The fundamental tasks of the bourgeois revoution remained to be carried out in the USSR in the 1920s and 30s, they could not be lept over even with help from revolutions in advanced capitalist countries. Similar tasks remain to be carried out in China today. For example the greatest wave of rural-urban migration and proletarianisation in history is happening right now in China, could this really be skipped over by some magical means under workers’ control?

The IMT leadership are confused in determining what criteria they should use to determine the class character of the Chinese state. There is the issue of the relative percentage of GDP produced by the state and private sector, which seems often to be their primary determinant. However for convenience sake this critera is abandoned at will. Thus at the 2009 World School and in their original reply to our documents the IMT leadership argued that some capitalist economies also can have high percentages of state ownership, they cited the examples of Iran today and Italy under Mussolini. Thus even if China had 90% state ownership it would not undermine the argument of the IMT leadership that the Chinese bureaucracy have ‘gone over to capitalism’. One wonders why they bother to engage in such laboured attempts to prove the Chinese economy is run by the private sector when no matter what evidence there is to the contrary, it can be made to fit a ‘China is capitalist’ theory? It seems the main purpose is not to prove the validity of their arguments but to suffocate and strangle the counter-argument.

Until a few years ago it was accepted inside the IMT that power was exercised by the Chinese state which represented the working class in a deformed bureaucratic form. State power in the last instance being composed of the armed forces defending existing class relations. The argument made by Fred Weston in his opus magnum China’s Long March to Capitalism, was that the state apparatus had become capitalist. He claimed that the armed forces were embedded in capitalist enterprises, the Communist Party was controlled by the interests of capitalist businessmen and women, and the raison d’etre for wider state bureaucracy was said to be, to nurture and defend capitalism.

In response to this contention I explained that the changing objective balance of class forces meant that the rising capitalists were too weak to seize state power and were thus subordinate to the state bureaucracy. The bureaucracy in turn was hindered in its freedom of movement towards capitalism by the rising numerical and social specific weight of the working class.

In pre-revolutionary Russia the bourgeois were to weak to lead the bourgeois revolution, they feared the very working class which they had organised in modern industry. The workers championed progressive change, and thus the bourgeoisie leant on the Tsarist state for support against the working class.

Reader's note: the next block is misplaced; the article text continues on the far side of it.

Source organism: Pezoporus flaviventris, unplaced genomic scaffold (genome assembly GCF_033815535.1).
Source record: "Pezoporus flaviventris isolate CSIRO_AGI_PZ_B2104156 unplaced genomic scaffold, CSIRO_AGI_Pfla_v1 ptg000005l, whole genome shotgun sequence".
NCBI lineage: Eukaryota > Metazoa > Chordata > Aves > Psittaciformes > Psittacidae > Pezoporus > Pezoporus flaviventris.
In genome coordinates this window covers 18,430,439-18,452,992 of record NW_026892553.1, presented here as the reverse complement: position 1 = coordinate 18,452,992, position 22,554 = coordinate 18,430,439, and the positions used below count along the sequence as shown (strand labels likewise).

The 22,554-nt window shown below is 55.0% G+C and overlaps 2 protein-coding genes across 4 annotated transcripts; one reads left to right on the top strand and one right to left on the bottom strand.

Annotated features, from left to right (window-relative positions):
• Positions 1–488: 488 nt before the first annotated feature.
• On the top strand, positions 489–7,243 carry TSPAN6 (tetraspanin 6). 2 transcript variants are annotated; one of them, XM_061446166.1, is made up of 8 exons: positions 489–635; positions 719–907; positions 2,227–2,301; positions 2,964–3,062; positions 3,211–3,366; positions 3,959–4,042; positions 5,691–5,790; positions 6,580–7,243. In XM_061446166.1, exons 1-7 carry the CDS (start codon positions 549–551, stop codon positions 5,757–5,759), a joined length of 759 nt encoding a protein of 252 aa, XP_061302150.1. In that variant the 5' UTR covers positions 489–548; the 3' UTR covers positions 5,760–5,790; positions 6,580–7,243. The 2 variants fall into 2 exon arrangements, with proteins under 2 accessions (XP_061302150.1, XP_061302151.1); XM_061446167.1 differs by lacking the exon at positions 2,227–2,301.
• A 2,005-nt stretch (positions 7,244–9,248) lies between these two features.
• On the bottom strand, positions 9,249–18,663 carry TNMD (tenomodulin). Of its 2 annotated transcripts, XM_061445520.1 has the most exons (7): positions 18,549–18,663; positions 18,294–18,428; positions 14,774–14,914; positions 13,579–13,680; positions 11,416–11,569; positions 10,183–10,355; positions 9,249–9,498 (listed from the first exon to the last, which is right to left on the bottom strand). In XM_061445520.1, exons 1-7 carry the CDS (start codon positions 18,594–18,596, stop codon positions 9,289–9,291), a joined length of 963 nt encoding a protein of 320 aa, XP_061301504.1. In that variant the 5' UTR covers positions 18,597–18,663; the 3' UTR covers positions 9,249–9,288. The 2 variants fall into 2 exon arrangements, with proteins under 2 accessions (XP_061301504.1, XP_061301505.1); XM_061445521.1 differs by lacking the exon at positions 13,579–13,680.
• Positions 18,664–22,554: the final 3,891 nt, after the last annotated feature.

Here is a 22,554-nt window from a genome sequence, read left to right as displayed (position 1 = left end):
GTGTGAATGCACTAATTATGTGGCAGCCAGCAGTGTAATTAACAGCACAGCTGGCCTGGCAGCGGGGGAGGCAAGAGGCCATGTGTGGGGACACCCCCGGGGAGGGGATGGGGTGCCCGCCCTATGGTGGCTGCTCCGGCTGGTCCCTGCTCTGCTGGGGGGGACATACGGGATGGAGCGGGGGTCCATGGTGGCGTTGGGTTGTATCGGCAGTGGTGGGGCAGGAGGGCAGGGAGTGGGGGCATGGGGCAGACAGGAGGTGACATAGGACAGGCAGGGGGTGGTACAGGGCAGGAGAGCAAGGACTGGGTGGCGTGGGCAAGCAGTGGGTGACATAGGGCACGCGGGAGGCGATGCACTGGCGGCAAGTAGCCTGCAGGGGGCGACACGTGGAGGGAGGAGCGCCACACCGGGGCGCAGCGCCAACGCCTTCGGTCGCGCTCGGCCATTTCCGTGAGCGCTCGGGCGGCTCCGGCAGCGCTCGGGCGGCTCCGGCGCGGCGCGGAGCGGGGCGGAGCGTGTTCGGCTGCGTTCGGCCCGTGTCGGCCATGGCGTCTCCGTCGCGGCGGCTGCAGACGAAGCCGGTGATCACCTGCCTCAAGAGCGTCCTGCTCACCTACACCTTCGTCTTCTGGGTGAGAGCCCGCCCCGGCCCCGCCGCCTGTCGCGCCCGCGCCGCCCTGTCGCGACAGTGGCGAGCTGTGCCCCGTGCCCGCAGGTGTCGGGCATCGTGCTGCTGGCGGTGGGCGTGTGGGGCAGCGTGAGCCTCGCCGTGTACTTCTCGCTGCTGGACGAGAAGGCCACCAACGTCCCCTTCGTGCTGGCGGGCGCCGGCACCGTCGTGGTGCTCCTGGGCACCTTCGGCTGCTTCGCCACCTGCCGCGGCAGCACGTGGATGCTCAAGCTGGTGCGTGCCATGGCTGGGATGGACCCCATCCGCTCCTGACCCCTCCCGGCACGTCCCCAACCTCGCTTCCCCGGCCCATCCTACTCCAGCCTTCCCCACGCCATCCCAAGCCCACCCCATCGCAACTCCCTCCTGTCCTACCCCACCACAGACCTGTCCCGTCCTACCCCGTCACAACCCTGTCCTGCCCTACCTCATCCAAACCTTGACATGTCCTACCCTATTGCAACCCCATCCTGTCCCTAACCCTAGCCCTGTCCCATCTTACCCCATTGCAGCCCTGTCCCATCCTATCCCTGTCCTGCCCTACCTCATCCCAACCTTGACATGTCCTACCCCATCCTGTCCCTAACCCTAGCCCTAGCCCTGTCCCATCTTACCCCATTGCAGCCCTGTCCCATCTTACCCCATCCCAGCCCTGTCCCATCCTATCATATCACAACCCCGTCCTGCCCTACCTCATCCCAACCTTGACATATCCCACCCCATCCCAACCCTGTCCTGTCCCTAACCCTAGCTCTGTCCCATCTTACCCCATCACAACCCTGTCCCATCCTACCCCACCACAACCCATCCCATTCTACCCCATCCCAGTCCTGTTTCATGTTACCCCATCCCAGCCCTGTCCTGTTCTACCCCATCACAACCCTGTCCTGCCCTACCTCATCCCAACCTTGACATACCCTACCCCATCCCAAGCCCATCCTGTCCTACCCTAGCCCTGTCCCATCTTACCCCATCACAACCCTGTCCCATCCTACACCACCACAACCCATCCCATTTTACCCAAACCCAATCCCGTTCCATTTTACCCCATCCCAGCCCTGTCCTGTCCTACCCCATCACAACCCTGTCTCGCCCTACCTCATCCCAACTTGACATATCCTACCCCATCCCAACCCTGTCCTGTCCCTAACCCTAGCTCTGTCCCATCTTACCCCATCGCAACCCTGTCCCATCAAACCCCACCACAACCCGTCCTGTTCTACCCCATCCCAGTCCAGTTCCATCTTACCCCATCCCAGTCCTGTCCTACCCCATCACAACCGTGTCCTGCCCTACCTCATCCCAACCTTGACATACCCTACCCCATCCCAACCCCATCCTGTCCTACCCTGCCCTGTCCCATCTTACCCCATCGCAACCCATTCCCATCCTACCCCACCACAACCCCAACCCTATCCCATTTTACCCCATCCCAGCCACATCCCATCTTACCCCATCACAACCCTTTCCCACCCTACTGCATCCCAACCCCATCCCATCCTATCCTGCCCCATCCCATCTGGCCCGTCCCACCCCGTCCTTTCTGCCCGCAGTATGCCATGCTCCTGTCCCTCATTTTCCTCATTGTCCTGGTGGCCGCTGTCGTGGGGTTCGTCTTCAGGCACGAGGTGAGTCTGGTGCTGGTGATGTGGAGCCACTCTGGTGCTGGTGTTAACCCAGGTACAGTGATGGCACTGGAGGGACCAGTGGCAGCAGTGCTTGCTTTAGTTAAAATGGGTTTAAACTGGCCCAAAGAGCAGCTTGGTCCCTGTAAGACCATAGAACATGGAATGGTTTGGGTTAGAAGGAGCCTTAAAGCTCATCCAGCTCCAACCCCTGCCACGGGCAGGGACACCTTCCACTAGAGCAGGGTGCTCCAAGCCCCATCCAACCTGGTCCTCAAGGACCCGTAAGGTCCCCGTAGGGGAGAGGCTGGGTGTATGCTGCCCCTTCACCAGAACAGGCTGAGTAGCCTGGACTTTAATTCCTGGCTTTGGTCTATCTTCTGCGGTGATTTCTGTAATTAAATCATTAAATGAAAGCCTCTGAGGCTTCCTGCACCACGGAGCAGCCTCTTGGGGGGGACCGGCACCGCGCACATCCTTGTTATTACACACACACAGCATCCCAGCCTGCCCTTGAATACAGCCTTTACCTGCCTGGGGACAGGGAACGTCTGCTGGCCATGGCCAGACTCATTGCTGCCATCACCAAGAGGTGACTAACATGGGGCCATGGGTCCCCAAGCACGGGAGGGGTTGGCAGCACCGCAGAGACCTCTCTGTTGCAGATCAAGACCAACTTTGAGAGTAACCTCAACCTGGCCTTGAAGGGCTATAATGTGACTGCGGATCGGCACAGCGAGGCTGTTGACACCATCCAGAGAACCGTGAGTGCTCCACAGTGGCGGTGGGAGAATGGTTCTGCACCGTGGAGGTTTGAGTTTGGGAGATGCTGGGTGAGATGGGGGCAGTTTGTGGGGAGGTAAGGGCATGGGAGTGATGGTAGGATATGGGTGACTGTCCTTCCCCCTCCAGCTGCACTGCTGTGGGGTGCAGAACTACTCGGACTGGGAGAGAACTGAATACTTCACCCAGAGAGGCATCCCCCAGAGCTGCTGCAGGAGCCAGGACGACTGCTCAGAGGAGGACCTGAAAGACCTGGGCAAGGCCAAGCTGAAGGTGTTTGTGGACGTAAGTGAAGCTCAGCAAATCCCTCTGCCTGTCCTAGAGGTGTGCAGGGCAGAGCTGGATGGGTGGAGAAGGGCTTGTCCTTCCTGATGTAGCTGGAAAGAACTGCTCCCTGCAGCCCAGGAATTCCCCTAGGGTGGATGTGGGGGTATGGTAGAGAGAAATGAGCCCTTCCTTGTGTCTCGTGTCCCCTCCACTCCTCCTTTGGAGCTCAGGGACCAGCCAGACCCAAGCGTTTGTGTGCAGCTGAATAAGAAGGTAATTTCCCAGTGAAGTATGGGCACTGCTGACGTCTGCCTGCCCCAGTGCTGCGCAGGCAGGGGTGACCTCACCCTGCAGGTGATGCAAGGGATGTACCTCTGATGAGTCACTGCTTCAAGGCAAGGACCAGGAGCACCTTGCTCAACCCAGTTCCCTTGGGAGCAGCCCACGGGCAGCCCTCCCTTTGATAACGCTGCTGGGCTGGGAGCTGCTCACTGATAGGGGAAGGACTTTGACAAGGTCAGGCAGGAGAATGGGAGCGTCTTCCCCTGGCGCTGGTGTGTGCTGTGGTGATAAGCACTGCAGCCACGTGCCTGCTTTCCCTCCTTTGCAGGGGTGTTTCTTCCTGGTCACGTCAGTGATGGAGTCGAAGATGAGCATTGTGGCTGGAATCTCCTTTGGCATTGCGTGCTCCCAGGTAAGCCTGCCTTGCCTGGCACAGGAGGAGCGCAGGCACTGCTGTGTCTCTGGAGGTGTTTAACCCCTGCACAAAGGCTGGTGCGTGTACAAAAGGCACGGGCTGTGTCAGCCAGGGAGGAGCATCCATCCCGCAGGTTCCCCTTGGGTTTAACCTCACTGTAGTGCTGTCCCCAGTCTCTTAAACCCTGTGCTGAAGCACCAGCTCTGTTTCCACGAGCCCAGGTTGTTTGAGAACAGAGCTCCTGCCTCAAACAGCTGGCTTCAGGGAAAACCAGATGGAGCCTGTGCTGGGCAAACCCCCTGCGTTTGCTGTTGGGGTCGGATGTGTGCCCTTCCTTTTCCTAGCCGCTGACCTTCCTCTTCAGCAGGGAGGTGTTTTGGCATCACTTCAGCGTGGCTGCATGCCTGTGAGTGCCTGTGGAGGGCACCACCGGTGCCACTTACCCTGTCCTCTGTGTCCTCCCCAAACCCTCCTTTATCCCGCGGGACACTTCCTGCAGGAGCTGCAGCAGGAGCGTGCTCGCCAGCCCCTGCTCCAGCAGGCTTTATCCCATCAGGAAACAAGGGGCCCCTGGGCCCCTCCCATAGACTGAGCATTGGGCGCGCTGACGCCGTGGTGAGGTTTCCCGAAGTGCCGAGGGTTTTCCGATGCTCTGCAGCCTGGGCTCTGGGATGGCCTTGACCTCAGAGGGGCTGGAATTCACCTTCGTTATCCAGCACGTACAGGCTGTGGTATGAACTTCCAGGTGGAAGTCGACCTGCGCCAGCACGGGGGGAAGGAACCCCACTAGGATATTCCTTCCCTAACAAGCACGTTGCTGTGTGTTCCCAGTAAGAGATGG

In China today the working class are too powerful and the bourgeoisie are too weak for them to take over the reins of state power and establish a stable bourgeois democratic regime. Thus the state bureaucracy balances between the classes, leaning first on one, then the other.

The IMT leadership argue that the state bureaucracy is ‘nurturing’ a weak bourgeoisie, ‘moving towards capitalism’, heading down the ‘road to capitalism’, and ‘consolidating capitalism’. All these are arguments with slightly different meanings, however none of these phrases actually means that the state is already a capitalist state. The government of the United States and Britain for example, can in no way be said to ‘move towards capitalism’ or ‘consolidate capitalism’ or ‘nurture a bourgeoisie’, the state is capitalist full-stop. It is a useful linguistic trick to silence those inside the IMT who question how far ‘on the road to capitalism’ China has gone, to be able to speak of an unfinished process, at the same time as speaking of the process being complete.

The Chinese bureaucracy reflects societal pressure from the working class and the peasantry as well as from the bourgeoisie. The instruments of state power which sustain and consolidate the rule of the bureaucracy are also those which bind the bureaucracy to take action aimed at improving the living standards of the masses and carrying through development of the national infrastructure. The intervention by the bureaucracy to counteract the crisis affecting world capitalism enabled China to grow rapidly despite the global capitalist reccession. The attainment of the goal of exceeding 8% growth is verification, in the deepest world reccession since the 1930s, of the fact that the planning mechanisms at the disposal of the government are sufficient to, elaborate accurate forecasting, draw up interventionist measures, and mobilise the resources to implement them. Their success is confirmation that planning retains its dominance over the decisive levers of economic power.